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Dutch Translation

Dutch Translation

Are you looking for a regular or certified translation to or from Dutch? Target Language Translation Services delivers instant Dutch translation whatever your needs may be. We can provide you with Dutch translations from a multitude of languages. Our specialized and experienced native speakers, regular of certified Dutch linguists and specialized rich dictionaries built into the software can assist you with all of your documents, whether you need them for business or personal matters. Besides the Dutch language, our Dutch linguists are also experts in the Dutch culture and experienced in translating documents for all kinds of businesses, sectors or branches of industry and commerce. You can entrust our certified Dutch translation agency with all your confidential correspondence and legal and financial documents. Get your free quote now!

Dutch-speaking world

Dutch-speaking world (included are areas of daughter language Afrikaans)

Distribution of the Dutch language in Western Europe

Distribution of the Dutch language in Western Europe

Introduction of Dutch
Dutch is a West Germanic language with about 24 million speakers, mainly in the Netherlands and Belgium. There are about 16 million Dutch speakers in the Netherlands, where it is the official language. There are about 7.6 million Dutch speakers in Belgium, mainly in Antwerp, East Flanders, Flemish Brabant and Limburg provinces, and also in Brussels.
Dutch is spoken in Curaçao, Aruba, Sint Maarten and elsewhere in the Caribbean Netherlands by about 19,760 people. There are about 126,200 Dutch speakers in Suriname, and in Indonesia some lawyers know Dutch as certain legal codes written in Dutch. Other countries with significiant numbers of Dutch speakers include Germany (151,000), the USA (142,000) and Canada (103,000).
The official or standard form of Dutch is known as Algemeen Beschaafd Nederlands (ABN), 'General Civilized Dutch'. It is taught in schools and used by authorities in the Netherlands, Flanders (Belgium), Suriname and the Netherlands Antilles. An association known as the Taalunie (Language Union), which was set up by governments of the Netherlands and Flanders, regulates the orthography and spelling of ABN. Alternative names for ABN are Algemeen Nederlands (AN), General Dutch, and Standaardnederlands, Standard Dutch.
The Dutch dialects spoken in Belgium are collectively known as Flemish (Vlaams). They differ to some extent from the Dutch spoken in the Netherlands in terms of intonation and pronunciation, and there are minor differences in vocabulary, including loanwords from French and English not found in Standard Dutch.
The Dutch language developed from the Lower Franconian (Niederfränkisch) dialect of Low German. The earliest known example of written Old Franconian appears in a 9th century Latin manuscript, the Laws of the Salic Franks, and in translations of the Psalms. Some poetry written in Middle Dutch dating from the 12th and 13th centuries survives. The Dutch translation of the Bible, the Staten-Bijbel, of 1619-1637 was one of the first major works in Modern Dutch.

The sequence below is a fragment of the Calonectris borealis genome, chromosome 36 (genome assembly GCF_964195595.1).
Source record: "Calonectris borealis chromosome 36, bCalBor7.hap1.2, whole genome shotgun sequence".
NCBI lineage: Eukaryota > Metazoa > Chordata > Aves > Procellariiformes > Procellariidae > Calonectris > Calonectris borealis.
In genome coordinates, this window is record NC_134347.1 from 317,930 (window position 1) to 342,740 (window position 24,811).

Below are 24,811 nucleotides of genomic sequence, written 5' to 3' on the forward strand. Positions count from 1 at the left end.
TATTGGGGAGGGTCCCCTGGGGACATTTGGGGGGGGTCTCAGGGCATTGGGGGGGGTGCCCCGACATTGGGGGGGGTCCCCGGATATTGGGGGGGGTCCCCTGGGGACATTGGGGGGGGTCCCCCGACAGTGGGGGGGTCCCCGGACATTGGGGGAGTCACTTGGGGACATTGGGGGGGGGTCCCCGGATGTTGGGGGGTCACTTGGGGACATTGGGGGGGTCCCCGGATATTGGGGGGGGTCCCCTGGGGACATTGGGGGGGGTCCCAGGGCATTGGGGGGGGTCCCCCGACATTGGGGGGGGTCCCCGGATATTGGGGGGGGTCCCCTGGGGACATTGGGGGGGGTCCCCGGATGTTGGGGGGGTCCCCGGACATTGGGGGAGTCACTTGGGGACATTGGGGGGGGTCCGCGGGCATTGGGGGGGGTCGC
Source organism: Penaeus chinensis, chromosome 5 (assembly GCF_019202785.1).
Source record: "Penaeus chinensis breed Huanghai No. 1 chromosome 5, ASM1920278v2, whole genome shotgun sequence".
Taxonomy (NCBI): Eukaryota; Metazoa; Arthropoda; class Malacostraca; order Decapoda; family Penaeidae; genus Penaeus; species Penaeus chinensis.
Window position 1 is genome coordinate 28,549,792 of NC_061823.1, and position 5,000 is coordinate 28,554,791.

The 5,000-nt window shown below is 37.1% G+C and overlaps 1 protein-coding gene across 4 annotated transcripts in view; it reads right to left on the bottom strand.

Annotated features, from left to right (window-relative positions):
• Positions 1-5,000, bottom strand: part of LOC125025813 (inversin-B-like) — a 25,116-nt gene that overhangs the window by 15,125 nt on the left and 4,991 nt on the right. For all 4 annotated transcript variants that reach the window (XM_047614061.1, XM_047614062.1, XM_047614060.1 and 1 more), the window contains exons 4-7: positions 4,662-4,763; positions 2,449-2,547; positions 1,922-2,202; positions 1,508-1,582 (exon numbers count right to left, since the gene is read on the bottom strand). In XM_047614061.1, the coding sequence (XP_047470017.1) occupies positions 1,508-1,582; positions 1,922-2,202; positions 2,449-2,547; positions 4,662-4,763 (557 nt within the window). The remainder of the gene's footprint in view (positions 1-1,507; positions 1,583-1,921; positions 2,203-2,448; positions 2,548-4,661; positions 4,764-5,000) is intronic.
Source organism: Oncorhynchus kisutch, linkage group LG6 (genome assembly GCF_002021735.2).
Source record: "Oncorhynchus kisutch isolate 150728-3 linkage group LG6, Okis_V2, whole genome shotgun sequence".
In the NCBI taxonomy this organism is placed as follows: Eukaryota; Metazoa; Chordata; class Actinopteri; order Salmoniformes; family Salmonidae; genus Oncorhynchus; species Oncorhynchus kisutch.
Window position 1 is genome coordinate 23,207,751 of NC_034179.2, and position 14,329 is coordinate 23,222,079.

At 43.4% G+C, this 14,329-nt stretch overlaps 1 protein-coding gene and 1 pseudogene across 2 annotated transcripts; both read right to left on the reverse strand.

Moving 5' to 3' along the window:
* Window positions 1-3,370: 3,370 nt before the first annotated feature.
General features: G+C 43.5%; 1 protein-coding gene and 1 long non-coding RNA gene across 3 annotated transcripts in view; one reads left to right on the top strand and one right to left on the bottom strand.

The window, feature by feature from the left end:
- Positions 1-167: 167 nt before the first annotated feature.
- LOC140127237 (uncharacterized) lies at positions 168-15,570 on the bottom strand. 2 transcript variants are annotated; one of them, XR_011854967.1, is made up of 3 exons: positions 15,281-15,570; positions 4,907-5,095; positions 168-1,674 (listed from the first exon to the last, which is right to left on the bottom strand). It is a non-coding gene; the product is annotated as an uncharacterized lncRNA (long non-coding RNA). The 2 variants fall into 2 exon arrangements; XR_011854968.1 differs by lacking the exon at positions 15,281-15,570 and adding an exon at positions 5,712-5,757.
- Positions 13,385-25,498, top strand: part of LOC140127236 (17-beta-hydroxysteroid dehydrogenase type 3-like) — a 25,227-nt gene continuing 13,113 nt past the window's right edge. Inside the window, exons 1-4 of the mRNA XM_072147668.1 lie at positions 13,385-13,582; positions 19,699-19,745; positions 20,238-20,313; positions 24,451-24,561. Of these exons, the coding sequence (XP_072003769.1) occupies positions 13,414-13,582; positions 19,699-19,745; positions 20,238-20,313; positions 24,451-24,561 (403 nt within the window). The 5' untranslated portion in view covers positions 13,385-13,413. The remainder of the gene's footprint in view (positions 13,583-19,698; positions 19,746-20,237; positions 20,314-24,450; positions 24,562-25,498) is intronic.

Dutch Translation

Dutch alphabet (Nederlands alfabet)

Dutch alphabet

There is also a digraph, IJ ij (lange ij), which was once written Y y, a letter which is now mainly utilized in foreign loanwords. Y is also known as Griekse ij, i-grec or ypsilon. ij is sometimes written with accents on both parts (íj́).

Dutch pronunciation (Nederlandse uitspraak)

Dutch pronunciation (Nederlandse uitspraak)

• b = [p] at the end of a word, [b] elsewhere
• d = [t] at the end of a word, [d] elsewhere
• e = [ə] in unaccented syllables
• g = [x] at the start of a word, [ʁ] elsewhere in some parts of the Netherlands. In some dialects, g = [ɣ]
• r is usually silent before g. Elsewhere = [r]. In some dialects, r = [ʁ] or [ʀ]
• An acute accent (é) is used to emphasise a word or phrase, and on vowels in stressed syllables.
For example, Ik wil het nú! = I want it now! It can also be used to differentiate homographs. For example, een = a(n) and één = one, and voor = for, vóór = before.
• A grave accent (à) is used to indicate stress on short vowels. For example, Kàn jij dat? = Can you do that?
• A diaeresis is used to two vowels are pronounced separately, rather than as a diphthong. For example, zeeën = seas, reëel = realistic.
• Acute, grave and circumflex (â) accents appear in French loanwords, such as carrière (career), café and enquête (survey).
• An apostrophe (or single quote) is used to indicate the omission of parts of words. For example m’n / m'n = mijn (my)
• Other letters appear in non-native vocabulary or words using older, obsolete spellings, especially in personal names. For details, see:

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The standard rate for translations from English into Dutch is $ 0.14. For urgent jobs that need several linguists working simultaneously, we will apply a surcharge.

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